Stretching A Point

The function [t \mapsto A_0 2^{t/K}] is the exponential function with doubling time K and initial value A_0. I’ve capitalized the constants (as I usually try to do); the units of K are (of course) those of t (which can be arbitrary; our assumption yesterday that t would be in years was for yesterday’s material only). Thus, for example, a population of one million (at time zero; look at what happens in the exponential function under consideration; A_0 is a million) that doubles every 32 years would be represented by f(x) = 10^6 * 2^(t/32). Now what?

Well, I suppose one should plot the co-ordinate pairs having t equal to (say) 0, 32, and 64 and sketch the curve; look at the calculator; that kind of thing. But we’ll assume everybody gets it. You probably oughta be looking at a source with graphs in it if you don’t already understand this theory pretty well; I’m pretty helpless with online graphics.

Now, one could define the same exponential function in terms of its “tripling time” instead of doubling time; indeed putting f(x) = 3*10^6 in our example yields 3 = 2^(t/32); taking logs (base two) on both sides gives us t/32 = log_2 (3) and hence t = 32 log_2 (3)…about 50.72 years. So g(x) = 10^6 * 3^(t/50.72) is essentially the same function as f (to make g exactly equal to f, replace “50.72” with the exact value (the “formula”; for some reason students tend to believe that decimals are more “exact” than the algebra they approximate [and have a hard time letting go of this idea]).

What I have in mind is some alternative universe (or future class) where I would hold back on introducing the “exponential growth rate” for at least one section and have students work on exercises about doubling times (and half-lives; I intended to have mentioned by now that when K is negative one has an exponential decay rather than an exponential growth and that -K is then called the half-life of the quantity being measured [usually in this context, “number of molecules of a certain radioactive isotope”]). Things are already hard enough to assimilate without some weird number unknown to elementary mathematics being thrown into the mix.

Passing back and forth between the bases of 2 and 3 could, at least for some students, make it easier to see what’s going on in transforming to the base e… and this “interchangiblity” of the bases seems to be something that students typically seem not to quite “get”. Anyhow, the graphs I’m thinking of here—and’ll have on the board in a few hours—would be w(x)= 2^x and h(x)= 3^x (on the same co-ordinate axes). If we think of “beginning at” 2^x and “going to” 3^x, we’re applying a transformation. This one looks like a horizontal “shrinking” (note in particular that the fixed point is on the y-axis). And indeed it is. Assuming this for a moment, we can conclude that the functions w and h are related by h(x) = w(Lx) for some “scaling factor” L.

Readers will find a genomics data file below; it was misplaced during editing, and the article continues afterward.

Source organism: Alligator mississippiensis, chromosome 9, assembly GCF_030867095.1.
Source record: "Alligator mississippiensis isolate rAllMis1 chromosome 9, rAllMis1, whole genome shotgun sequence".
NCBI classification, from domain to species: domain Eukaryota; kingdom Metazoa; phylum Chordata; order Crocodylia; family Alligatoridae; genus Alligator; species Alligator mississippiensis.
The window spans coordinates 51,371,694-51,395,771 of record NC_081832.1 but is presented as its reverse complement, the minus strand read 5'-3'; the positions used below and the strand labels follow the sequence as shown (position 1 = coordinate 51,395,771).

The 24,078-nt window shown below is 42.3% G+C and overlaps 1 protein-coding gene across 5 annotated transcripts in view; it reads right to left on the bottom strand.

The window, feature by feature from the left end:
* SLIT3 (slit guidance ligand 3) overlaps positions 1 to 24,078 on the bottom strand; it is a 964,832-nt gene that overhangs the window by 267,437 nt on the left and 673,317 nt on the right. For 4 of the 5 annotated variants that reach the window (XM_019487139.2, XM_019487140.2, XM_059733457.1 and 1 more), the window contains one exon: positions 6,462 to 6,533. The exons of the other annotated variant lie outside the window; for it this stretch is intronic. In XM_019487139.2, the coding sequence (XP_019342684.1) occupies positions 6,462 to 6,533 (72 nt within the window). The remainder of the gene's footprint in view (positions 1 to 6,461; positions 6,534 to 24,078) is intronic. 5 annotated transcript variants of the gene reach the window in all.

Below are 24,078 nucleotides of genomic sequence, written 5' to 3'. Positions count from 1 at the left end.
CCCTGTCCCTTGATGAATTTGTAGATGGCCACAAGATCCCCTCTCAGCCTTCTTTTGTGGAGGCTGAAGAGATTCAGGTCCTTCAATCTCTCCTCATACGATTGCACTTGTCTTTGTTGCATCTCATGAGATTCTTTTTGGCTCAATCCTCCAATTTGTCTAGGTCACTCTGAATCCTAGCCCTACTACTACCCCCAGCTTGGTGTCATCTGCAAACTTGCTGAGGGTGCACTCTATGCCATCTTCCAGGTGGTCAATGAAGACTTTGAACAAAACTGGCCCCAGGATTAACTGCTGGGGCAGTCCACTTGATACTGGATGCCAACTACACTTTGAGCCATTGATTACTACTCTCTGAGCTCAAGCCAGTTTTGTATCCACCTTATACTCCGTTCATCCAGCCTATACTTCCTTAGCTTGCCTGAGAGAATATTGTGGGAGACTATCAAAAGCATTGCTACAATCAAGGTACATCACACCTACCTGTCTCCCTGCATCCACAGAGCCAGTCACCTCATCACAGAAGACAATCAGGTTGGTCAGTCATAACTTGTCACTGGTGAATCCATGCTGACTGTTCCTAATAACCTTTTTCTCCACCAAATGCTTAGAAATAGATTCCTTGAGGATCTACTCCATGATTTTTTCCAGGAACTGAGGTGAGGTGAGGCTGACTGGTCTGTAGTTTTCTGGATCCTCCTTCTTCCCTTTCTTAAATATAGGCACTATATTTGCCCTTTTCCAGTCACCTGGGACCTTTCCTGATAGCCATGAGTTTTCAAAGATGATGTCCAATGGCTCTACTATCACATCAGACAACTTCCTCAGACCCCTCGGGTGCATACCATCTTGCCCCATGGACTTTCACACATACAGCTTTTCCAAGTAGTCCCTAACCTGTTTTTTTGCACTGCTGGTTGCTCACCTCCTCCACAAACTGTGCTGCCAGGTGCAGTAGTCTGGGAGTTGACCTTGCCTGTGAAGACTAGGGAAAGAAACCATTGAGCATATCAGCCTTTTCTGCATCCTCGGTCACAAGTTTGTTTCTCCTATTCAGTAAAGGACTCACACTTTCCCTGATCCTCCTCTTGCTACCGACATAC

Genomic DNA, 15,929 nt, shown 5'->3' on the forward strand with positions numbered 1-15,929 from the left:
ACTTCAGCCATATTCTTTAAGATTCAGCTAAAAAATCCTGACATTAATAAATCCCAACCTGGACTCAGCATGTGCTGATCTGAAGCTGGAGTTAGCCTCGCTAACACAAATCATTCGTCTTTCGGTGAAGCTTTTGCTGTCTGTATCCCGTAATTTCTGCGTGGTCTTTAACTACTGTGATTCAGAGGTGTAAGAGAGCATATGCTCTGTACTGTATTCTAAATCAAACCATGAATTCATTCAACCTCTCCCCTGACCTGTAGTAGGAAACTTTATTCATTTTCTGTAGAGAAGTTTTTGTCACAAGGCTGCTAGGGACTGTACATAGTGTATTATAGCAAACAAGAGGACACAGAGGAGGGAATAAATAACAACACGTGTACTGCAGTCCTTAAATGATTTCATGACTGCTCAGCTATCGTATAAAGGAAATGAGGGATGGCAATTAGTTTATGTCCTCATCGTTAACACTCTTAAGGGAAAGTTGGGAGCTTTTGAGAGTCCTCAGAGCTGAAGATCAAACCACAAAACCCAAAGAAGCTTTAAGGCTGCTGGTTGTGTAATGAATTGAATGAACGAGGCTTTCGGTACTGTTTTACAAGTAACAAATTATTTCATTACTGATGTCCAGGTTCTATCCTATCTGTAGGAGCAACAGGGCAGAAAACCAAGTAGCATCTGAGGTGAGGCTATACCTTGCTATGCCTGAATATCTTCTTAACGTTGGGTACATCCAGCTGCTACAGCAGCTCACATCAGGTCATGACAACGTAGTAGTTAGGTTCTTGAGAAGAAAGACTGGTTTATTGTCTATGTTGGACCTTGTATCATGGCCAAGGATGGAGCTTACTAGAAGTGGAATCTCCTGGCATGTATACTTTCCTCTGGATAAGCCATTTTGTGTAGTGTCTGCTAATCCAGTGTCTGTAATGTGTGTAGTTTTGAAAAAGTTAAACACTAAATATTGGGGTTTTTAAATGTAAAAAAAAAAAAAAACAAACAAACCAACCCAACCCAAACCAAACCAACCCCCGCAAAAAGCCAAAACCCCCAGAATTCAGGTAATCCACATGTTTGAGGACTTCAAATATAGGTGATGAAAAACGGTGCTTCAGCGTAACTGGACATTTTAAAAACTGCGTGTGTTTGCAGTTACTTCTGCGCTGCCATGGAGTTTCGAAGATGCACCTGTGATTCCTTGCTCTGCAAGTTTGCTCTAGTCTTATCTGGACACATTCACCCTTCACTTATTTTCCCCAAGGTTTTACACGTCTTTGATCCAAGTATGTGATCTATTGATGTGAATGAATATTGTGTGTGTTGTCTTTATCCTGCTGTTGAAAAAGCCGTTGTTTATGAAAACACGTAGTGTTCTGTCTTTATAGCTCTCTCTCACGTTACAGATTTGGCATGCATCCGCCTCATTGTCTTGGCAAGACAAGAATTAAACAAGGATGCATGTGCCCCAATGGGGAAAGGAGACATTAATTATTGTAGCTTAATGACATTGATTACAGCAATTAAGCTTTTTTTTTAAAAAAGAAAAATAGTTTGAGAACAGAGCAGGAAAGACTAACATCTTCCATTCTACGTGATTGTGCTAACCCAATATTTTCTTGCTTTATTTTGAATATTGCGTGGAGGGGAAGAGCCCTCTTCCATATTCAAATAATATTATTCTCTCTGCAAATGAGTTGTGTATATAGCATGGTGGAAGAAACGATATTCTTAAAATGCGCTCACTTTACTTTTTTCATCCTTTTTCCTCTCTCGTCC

I’ll interupt myself to remark that we know this from work in the first week of the course… adds and subtracts are shifts, multiplies and divides are scalings, and sign changes are reflections; things that happen to y go up and down and things that happen to x go side-to-side; finally (and most trickily) such side-to-side moves occur “backward” in the sense that, for example, adding a positive number to the “argument” (replacing f(x) with f(x+3), say) calls for subtracting from the x co-ordinates in computing points on the “new” graph (shifting left by three units in our example).

Returning to our exponential functions, we’ve used geometry to see that 3^x can be written as 2^(Lx) for some L (the scaling factor). Some “simple” algebra (perfectly natural and straightforward once one has done the exercises) tells us that L = log_2 (3) here; indeed 2^{\log_2 (3)t} = (2^{\log_2(3)})^t = 3^t. It would hardly be an exaggeration to say this is what log_a is for: determining the scaling factors for passing from one exponential function to another. Gotta go; see you soon I hope.


2 Responses to “Stretching A Point”

  1. brutus12 Says:

    I’ve read all the recent blogs and missing class was not helpful!!

  2. vlorbik Says:

    missing class is… i hope… *seldom* helpful.
    of course, when necessary, part of the remedy
    is: even more exercises than usual!

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